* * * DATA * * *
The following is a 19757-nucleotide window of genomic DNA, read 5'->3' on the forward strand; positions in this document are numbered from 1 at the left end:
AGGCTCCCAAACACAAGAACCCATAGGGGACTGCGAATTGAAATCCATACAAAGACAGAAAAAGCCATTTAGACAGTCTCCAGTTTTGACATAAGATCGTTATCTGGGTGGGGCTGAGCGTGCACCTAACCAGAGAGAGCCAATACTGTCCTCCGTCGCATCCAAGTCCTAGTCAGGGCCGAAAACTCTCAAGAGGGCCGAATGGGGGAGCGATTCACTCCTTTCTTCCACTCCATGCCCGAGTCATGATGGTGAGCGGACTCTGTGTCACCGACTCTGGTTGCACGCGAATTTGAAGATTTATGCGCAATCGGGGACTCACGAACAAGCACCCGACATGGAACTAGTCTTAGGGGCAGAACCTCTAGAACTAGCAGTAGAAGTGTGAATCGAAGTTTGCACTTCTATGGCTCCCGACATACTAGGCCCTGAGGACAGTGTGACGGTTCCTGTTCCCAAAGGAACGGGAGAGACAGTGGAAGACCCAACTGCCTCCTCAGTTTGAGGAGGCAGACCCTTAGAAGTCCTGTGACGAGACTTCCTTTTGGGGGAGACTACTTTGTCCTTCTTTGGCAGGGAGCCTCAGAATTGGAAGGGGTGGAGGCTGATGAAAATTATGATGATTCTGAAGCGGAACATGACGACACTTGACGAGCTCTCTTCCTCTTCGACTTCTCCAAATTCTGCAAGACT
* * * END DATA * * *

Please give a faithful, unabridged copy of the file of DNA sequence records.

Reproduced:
The following is a 19757-nucleotide window of genomic DNA, read 5'->3' on the forward strand; positions in this document are numbered from 1 at the left end:
AGGCTCCCAAACACAAGAACCCATAGGGGACTGCGAATTGAAATCCATACAAAGACAGAAAAAGCCATTTAGACAGTCTCCAGTTTTGACATAAGATCGTTATCTGGGTGGGGCTGAGCGTGCACCTAACCAGAGAGAGCCAATACTGTCCTCCGTCGCATCCAAGTCCTAGTCAGGGCCGAAAACTCTCAAGAGGGCCGAATGGGGGAGCGATTCACTCCTTTCTTCCACTCCATGCCCGAGTCATGATGGTGAGCGGACTCTGTGTCACCGACTCTGGTTGCACGCGAATTTGAAGATTTATGCGCAATCGGGGACTCACGAACAAGCACCCGACATGGAACTAGTCTTAGGGGCAGAACCTCTAGAACTAGCAGTAGAAGTGTGAATCGAAGTTTGCACTTCTATGGCTCCCGACATACTAGGCCCTGAGGACAGTGTGACGGTTCCTGTTCCCAAAGGAACGGGAGAGACAGTGGAAGACCCAACTGCCTCCTCAGTTTGAGGAGGCAGACCCTTAGAAGTCCTGTGACGAGACTTCCTTTTGGGGGAGACTACTTTGTCCTTCTTTGGCAGGGAGCCTCAGAATTGGAAGGGGTGGAGGCTGATGAAAATTATGATGATTCTGAAGCGGAACATGACGACACTTGACGAGCTCTCTTCCTCTTCGACTTCTCCAAATTCTGCAAGACT